Sephardi Chief Rabbi of Israel Yitzhak Yosef has called for religious Jews to distance their children from secular or merely traditionally Jewish family members, and even to prevent their children from meeting them.
The chief rabbi’s pronouncement is based on the fear that the nonreligious relatives will adversely affect the children spiritually. According to Yosef, observant Jewish children must not be exposed at all to a lifestyle that includes “profanity and television”, lest they become “corrupted” and grow up to be “shebabnikim” (a slang word for youth on the fringes of ultra-Orthodox society).
In one of the chief rabbi’s weekly Saturday night lessons held in Jerusalem, he said, “There are ba’alei tshuva (once-secular Jews who have become observant) with nonreligious families who take their small, 7-year-old, 8-year-old children to visit, and this influences the children.
“Particularly if the second family has non-religious or just observant children, they can talk about all kinds of obscene language or television or all kinds of forbidden things, and they can corrupt them. And they’ll be sorry later, asking ‘How did I end up a shebabnik? Why didn’t you pay attention to my education?’ Every action that you take informs (their development)!”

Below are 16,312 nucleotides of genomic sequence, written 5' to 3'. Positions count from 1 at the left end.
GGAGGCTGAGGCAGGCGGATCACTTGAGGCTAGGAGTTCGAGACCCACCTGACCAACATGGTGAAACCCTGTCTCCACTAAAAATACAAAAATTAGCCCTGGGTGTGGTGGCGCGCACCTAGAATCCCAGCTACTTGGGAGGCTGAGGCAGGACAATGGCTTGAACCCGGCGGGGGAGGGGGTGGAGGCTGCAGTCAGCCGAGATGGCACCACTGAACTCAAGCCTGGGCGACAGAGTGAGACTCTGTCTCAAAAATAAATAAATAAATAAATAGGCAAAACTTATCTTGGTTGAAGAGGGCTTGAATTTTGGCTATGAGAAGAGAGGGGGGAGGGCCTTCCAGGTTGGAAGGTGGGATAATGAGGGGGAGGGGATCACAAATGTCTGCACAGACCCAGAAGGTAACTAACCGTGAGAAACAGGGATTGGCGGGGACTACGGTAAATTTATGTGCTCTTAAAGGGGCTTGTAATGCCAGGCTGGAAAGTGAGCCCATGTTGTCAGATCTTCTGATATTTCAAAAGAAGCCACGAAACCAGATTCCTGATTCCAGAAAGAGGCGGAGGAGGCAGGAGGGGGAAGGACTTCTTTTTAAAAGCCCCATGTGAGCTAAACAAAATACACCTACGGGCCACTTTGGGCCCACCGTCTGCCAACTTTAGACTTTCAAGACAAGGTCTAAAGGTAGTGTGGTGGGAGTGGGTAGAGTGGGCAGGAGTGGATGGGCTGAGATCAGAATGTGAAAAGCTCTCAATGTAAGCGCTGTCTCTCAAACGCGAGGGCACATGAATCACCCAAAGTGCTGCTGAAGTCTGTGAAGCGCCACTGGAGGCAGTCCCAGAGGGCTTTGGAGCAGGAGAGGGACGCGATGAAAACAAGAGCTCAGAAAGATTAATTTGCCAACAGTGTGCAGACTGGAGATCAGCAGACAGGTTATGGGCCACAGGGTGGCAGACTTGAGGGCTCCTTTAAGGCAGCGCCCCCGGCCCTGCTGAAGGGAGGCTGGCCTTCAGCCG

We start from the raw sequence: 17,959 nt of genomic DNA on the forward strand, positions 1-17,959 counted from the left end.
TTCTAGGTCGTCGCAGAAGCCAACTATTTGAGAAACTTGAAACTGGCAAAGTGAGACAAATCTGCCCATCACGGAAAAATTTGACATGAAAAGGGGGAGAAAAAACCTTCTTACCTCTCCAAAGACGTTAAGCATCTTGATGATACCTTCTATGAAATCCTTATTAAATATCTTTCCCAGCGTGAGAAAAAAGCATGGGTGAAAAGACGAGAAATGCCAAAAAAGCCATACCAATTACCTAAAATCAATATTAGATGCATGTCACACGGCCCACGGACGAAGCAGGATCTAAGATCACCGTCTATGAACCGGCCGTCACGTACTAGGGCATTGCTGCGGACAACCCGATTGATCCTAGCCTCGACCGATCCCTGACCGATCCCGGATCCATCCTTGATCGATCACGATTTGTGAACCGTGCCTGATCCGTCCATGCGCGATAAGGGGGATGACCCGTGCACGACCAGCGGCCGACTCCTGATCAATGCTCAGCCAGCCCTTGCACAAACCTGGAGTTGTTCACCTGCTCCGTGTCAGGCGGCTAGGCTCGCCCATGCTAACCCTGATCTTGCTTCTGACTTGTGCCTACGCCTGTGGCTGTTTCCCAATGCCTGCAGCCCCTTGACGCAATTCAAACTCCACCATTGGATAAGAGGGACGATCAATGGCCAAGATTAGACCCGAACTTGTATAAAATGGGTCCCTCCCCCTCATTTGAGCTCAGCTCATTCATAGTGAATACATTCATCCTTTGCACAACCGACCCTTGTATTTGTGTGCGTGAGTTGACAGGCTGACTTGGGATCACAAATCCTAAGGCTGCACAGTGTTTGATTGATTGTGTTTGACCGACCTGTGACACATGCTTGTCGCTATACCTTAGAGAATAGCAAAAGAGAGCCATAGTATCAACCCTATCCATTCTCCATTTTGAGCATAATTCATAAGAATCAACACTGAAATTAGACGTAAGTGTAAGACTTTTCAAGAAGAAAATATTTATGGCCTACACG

Yosef further recounted a story: “When our teacher (his father) was elected chief rabbi, a man in military uniform—an Air Force pilot—knocked on his door. He had brought us flowers.
I thought that he was the delivery man from the store. I wondered, ‘What’s this, a ranking delivery man?’ I was about to close the door so that he would leave, as I had taken the flowers.
He looked at me: ‘Don’t you recognize me?’ I said, ‘no.’ (He said,) ‘Cousin.’ (I said,) ‘Cousin? Okay, please, come in and see the rabbi.’ We didn’t recognize him.”
Rabbi Refael “Rafi” Feuerstein, the cochairman of the rabbinical organization Tzohar, criticized the chief rabbi’s approach and said, “The fruits of a disconnected and anxious education are that we treat the secular public with arrogance and contempt, which only keeps the values of tradition and Judaism further away and only increases polarization and hatred in people.”
According to Feuerstein, “the connection to family and to the people is one of the fundamental values of Judaism. Therefore, educating children in Torah and piety passes through their ability to feel connected with their family, however they are, and to maintain their educational identity.”
He added, “Judaism is not transmitted through disconnects and disagreements, and also not through fear and anxiety. Jewish education is focused on creating a spiritual backbone, which allows one to love secular family members and simultaneously preserve one’s ideological and practical identity.”